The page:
“Renters of Vancouver” takes an intimate look at how the city's millennials are dealing with the housing crisis.
“I lived in a number of places around the city after graduating from UBC. A few years later, a serious injury stopped me from doing anything with my music degree. I decided I needed to go back to school to retrain—and to make that happen, I had to move into a house with a lot of other roommates. It’s definitely an interesting place to call home.
Most of the people that live here all went to the same theological school. Even though I didn’t go to that university, I was friends with one of the roommates, so luckily he got me in. The rent is cheap—it’s about $750 for a room in a three-storey house in Point Grey, near the University Endowment Lands. I know I’m really fortunate to be living here. But I’ve also had to make a lot of compromises.
The house is governed by traditional values. In practice, that means that my roommates want it to be an all-guys space. You’re not allowed to have a significant other stay overnight unless you were to sleep in separate rooms, because they don’t want certain actions to occur in the house that would be against that code. I'm okay with that. There’s a strict no-drugs policy too, which I'm also fine with. From my point of view, I believe that an adult should be able to make their own decisions. But I understand that it’s how they like to live their life, and that’s cool. I adhere to the rules because it’s a great location to live, it’s affordable for me, and I respect my roommates.
That being said, my housing situation has ended one of my romantic relationships. It wasn’t super serious, but I liked her a lot. We were on our fourth or fifth date, and we were talking about our homes. I told her that I lived with a lot of other roommates, and she was a little put out that I didn’t have my own apartment. I was honest with her, and said that Vancouver was expensive, and that although I worked three jobs, I didn’t see myself being able to afford to rent or buy a spot on my own for a while.
We went on a few more dates after that, until we’d been going out for almost a month. And then she told me she didn’t think it was working out. When I asked her why, she said that she was looking for something specific—that she wanted to start a family soon, and that it was important to her to be with somebody that already had their own place. She was a really nice person, and I don’t hold any grudges against her, but it still stung a bit.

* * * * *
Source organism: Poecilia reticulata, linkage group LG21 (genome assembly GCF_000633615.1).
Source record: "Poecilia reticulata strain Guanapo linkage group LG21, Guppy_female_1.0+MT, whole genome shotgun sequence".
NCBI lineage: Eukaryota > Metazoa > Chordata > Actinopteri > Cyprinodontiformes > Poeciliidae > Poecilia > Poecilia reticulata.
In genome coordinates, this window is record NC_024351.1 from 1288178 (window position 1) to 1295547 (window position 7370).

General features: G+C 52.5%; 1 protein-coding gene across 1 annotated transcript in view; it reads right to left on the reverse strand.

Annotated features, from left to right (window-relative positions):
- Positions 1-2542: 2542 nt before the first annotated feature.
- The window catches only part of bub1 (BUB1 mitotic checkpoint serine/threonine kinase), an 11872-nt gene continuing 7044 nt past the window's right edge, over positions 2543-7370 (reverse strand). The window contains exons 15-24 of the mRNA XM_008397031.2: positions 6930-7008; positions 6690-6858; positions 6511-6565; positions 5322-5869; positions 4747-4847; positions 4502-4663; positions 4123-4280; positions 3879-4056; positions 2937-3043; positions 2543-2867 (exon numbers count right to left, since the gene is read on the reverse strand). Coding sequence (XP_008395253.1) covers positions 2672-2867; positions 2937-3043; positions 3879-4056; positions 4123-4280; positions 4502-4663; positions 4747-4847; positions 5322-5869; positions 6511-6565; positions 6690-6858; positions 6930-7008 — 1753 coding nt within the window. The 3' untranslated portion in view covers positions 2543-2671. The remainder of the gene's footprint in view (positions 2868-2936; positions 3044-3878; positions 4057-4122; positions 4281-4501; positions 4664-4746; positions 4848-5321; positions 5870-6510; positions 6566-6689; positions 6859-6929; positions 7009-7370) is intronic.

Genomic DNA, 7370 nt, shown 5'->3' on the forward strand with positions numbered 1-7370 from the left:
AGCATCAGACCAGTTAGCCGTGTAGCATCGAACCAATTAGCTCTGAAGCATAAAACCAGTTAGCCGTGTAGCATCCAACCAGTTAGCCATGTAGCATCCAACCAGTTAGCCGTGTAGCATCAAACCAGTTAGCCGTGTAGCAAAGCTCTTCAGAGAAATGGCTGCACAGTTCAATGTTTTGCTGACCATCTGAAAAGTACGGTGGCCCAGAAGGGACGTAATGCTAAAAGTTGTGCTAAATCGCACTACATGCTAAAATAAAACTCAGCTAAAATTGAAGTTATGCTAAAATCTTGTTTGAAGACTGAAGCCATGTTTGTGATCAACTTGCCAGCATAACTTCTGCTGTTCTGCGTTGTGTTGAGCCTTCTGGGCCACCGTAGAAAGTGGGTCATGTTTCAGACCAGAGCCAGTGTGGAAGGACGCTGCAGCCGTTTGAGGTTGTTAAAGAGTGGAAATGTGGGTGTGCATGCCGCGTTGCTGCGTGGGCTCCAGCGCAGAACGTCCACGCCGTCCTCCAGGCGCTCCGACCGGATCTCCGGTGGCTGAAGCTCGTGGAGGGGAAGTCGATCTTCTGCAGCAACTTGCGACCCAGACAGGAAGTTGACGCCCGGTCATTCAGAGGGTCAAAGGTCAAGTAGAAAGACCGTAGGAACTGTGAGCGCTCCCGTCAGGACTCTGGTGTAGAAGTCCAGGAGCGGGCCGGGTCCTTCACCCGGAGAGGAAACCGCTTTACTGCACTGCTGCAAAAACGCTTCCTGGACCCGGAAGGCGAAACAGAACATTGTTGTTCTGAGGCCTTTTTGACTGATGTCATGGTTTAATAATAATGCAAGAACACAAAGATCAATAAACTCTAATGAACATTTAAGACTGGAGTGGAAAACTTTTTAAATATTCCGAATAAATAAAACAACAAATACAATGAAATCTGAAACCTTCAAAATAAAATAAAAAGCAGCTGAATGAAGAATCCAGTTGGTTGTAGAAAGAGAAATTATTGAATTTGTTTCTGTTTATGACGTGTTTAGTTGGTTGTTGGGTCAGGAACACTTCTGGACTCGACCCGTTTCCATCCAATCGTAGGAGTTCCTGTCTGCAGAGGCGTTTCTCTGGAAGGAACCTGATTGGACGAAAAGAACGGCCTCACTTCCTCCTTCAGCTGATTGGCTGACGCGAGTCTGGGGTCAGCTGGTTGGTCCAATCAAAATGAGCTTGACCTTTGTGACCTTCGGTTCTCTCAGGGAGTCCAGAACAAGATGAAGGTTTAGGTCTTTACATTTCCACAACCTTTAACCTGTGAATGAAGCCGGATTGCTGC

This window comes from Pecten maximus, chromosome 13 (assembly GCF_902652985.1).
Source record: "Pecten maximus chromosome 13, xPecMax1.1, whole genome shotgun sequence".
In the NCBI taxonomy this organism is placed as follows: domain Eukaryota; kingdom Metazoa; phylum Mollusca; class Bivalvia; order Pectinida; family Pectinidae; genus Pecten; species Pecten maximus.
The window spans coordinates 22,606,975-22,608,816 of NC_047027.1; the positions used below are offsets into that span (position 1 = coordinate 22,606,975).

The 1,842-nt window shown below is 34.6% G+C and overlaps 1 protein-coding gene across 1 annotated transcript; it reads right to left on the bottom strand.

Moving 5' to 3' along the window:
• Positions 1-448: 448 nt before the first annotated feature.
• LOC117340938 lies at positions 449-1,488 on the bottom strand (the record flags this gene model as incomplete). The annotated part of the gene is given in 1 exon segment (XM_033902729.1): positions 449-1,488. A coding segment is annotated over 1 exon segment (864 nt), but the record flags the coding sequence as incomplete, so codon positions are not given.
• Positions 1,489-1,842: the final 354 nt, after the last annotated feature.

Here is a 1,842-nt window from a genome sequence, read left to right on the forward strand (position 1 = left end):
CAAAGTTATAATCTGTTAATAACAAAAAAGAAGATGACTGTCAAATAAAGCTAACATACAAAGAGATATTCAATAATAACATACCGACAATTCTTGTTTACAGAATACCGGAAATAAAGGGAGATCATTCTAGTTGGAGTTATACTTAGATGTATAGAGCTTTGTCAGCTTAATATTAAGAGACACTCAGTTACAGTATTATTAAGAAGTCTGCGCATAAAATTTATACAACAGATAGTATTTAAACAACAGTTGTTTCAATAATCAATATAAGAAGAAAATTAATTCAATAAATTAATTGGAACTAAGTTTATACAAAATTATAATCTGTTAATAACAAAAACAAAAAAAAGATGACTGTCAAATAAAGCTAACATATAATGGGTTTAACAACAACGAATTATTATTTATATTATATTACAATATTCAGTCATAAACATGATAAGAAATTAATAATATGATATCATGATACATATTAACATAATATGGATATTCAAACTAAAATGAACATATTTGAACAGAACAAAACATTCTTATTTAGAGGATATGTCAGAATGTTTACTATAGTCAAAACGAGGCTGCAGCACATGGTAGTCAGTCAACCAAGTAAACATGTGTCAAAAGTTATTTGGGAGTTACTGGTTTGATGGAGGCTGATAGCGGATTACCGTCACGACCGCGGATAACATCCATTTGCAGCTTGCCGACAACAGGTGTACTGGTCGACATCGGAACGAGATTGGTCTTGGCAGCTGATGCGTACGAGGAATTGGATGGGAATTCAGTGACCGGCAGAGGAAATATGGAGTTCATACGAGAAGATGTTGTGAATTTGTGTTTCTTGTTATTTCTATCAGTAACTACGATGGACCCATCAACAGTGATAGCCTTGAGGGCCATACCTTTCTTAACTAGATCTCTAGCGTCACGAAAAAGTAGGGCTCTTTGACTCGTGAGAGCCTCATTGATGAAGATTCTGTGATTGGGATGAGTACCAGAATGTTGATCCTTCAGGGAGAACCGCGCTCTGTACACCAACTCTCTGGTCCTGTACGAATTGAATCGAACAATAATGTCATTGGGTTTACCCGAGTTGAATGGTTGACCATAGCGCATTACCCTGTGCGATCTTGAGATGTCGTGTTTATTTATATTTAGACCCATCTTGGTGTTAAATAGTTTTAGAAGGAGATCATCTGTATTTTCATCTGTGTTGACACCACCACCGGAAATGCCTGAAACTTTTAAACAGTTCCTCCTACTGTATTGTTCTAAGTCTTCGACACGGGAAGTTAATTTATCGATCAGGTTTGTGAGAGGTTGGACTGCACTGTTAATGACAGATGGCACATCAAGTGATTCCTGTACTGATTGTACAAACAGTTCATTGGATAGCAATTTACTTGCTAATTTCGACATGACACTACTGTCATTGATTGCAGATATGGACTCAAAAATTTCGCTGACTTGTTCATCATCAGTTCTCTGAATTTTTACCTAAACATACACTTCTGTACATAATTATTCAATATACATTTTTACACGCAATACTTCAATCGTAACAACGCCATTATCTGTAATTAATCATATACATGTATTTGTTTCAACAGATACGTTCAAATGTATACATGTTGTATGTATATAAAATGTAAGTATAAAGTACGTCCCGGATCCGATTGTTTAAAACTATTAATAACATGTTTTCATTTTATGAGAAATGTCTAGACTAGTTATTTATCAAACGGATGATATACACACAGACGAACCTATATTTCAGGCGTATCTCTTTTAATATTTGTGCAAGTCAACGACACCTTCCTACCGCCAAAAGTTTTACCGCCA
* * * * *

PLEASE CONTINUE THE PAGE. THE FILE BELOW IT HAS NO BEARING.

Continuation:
I work very hard and I’m doing the best that I can with my money. I know people that rent studio apartments and spend more than half their paychecks to live there, and I also know people that have had a big dental bill come up, and be thrown out of their apartment for not being able to pay rent. I don’t think that’s a productive way to exist.
Living in a big house means that I make some sacrifices too though. My room is right next to the kitchen, and adjacent to the laundry. There’s stairs up and down, and my bed is on the other side of the wall. Plus I’m right underneath the upstairs washroom, and directly on top of the downstairs washroom. So I hear when everyone takes a shower, does the laundry, comes in and out of the house, goes to the toilet, and walks up and down the stairs. It would be nice not to have to put up with that—especially because my first job of the day requires me to get up at 5am, and the noise often wakes me up through my earplugs. But I understand that's a sacrifice I have to make to be in such a nice area with this rent—and I like the people I live with too.
The problem with the housing market here is that Vancouver has a 0.6% rental vacancy rate. I worry that if I lost this place, it will be really difficult to find something else. I realise I’m very lucky to live where I live: it’s a super nice area and it’s really safe, and the landlords have been great to us. But the potential issue with having a lot of roommates is that if someone moves in and we don’t get along, it’s going to make either that person or myself feel like we’d have to go somewhere else. There’s always a lot of uncertainty.”
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